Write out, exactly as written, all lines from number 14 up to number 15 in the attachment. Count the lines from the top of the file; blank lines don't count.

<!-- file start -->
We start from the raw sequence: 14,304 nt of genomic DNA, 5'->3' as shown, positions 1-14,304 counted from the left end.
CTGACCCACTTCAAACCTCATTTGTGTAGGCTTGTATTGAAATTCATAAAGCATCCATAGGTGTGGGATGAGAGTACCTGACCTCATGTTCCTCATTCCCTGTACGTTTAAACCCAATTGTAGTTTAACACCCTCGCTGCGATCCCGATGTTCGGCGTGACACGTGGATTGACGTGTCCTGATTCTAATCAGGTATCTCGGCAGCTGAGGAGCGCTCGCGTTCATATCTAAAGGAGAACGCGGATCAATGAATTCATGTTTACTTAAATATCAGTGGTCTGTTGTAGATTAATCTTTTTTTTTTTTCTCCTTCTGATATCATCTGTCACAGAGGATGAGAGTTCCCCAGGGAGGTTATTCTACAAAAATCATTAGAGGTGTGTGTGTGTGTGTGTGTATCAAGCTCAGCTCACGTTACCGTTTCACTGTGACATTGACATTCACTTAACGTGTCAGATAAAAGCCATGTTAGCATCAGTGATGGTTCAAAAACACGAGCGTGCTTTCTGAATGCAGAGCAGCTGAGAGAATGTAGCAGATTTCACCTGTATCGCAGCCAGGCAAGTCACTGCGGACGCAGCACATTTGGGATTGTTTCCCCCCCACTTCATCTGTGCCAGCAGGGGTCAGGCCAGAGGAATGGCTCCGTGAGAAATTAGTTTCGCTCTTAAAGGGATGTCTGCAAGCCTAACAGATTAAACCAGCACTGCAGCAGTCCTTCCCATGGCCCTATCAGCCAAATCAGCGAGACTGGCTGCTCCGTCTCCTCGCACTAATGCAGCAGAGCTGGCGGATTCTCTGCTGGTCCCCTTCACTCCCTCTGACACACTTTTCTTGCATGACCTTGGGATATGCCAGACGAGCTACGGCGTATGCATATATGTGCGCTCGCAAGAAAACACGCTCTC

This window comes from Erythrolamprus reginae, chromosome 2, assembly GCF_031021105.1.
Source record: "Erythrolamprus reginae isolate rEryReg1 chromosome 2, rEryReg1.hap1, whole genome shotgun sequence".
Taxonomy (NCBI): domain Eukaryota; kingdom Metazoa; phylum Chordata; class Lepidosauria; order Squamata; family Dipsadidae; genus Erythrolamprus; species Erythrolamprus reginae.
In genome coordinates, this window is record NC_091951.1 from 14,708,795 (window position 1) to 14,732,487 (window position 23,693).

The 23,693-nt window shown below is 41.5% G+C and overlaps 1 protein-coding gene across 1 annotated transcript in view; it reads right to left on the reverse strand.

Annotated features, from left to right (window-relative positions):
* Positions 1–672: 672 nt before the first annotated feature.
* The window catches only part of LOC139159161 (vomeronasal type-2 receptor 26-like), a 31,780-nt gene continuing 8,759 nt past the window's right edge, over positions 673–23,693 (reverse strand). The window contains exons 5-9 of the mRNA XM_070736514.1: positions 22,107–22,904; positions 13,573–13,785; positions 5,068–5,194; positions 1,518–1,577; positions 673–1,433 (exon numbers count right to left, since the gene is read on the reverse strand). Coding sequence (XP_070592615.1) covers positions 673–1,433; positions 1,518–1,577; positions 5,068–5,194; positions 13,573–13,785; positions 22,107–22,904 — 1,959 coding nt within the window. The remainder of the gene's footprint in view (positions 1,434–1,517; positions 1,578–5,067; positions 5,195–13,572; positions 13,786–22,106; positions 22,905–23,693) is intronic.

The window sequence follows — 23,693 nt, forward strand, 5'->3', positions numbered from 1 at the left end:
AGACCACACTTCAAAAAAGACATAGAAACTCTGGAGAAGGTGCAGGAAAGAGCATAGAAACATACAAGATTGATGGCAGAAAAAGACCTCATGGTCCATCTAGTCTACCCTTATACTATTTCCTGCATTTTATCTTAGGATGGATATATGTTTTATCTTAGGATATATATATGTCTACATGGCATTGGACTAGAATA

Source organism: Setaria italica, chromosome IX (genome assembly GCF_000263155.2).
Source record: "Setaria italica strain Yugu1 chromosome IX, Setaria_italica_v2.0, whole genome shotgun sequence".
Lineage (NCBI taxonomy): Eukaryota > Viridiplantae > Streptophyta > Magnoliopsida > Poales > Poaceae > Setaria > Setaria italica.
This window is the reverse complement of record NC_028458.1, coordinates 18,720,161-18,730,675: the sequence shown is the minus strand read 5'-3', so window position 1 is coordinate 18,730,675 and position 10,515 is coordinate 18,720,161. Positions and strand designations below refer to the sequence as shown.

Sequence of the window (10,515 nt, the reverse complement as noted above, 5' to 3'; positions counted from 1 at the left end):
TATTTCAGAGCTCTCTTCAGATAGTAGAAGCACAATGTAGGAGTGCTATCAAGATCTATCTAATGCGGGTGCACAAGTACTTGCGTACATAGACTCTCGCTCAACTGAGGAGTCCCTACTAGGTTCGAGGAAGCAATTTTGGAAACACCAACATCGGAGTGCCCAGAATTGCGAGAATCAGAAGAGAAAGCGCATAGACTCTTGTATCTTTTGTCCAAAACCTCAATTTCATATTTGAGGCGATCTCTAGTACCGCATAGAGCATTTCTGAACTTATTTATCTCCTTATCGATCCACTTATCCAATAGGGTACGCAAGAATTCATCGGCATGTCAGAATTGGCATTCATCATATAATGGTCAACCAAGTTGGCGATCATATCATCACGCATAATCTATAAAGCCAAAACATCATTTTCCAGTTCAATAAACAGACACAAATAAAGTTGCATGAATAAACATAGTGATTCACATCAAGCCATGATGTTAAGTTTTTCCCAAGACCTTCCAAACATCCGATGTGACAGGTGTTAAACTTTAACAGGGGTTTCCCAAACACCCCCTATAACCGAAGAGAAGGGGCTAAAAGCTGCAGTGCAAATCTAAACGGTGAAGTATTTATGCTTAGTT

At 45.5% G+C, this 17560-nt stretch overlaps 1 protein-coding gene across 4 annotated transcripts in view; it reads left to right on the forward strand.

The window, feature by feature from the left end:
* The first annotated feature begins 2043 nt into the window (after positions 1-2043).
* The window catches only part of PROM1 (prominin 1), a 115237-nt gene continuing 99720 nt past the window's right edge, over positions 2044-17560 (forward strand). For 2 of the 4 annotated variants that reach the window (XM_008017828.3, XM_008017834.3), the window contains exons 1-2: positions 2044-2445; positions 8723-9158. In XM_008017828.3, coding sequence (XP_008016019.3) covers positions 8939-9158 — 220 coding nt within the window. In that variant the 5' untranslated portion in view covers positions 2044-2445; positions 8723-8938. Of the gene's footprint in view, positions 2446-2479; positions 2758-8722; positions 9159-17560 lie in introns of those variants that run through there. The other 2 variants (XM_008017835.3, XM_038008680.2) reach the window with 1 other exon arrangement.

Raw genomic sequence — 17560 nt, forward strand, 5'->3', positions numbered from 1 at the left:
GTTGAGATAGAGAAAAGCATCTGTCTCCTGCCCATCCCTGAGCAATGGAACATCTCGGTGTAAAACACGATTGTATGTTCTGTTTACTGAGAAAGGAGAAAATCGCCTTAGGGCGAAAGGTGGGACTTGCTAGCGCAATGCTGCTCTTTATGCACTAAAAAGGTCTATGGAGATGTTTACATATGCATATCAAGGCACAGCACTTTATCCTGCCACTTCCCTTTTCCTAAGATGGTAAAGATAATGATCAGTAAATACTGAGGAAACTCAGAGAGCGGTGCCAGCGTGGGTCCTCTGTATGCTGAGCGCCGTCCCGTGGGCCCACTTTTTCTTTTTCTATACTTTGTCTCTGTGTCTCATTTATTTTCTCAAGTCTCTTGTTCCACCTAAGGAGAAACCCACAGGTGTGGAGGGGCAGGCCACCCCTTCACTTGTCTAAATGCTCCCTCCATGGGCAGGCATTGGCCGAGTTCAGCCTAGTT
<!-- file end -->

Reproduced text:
Source record: "Setaria italica strain Yugu1 chromosome IX, Setaria_italica_v2.0, whole genome shotgun sequence".
Lineage (NCBI taxonomy): Eukaryota > Viridiplantae > Streptophyta > Magnoliopsida > Poales > Poaceae > Setaria > Setaria italica.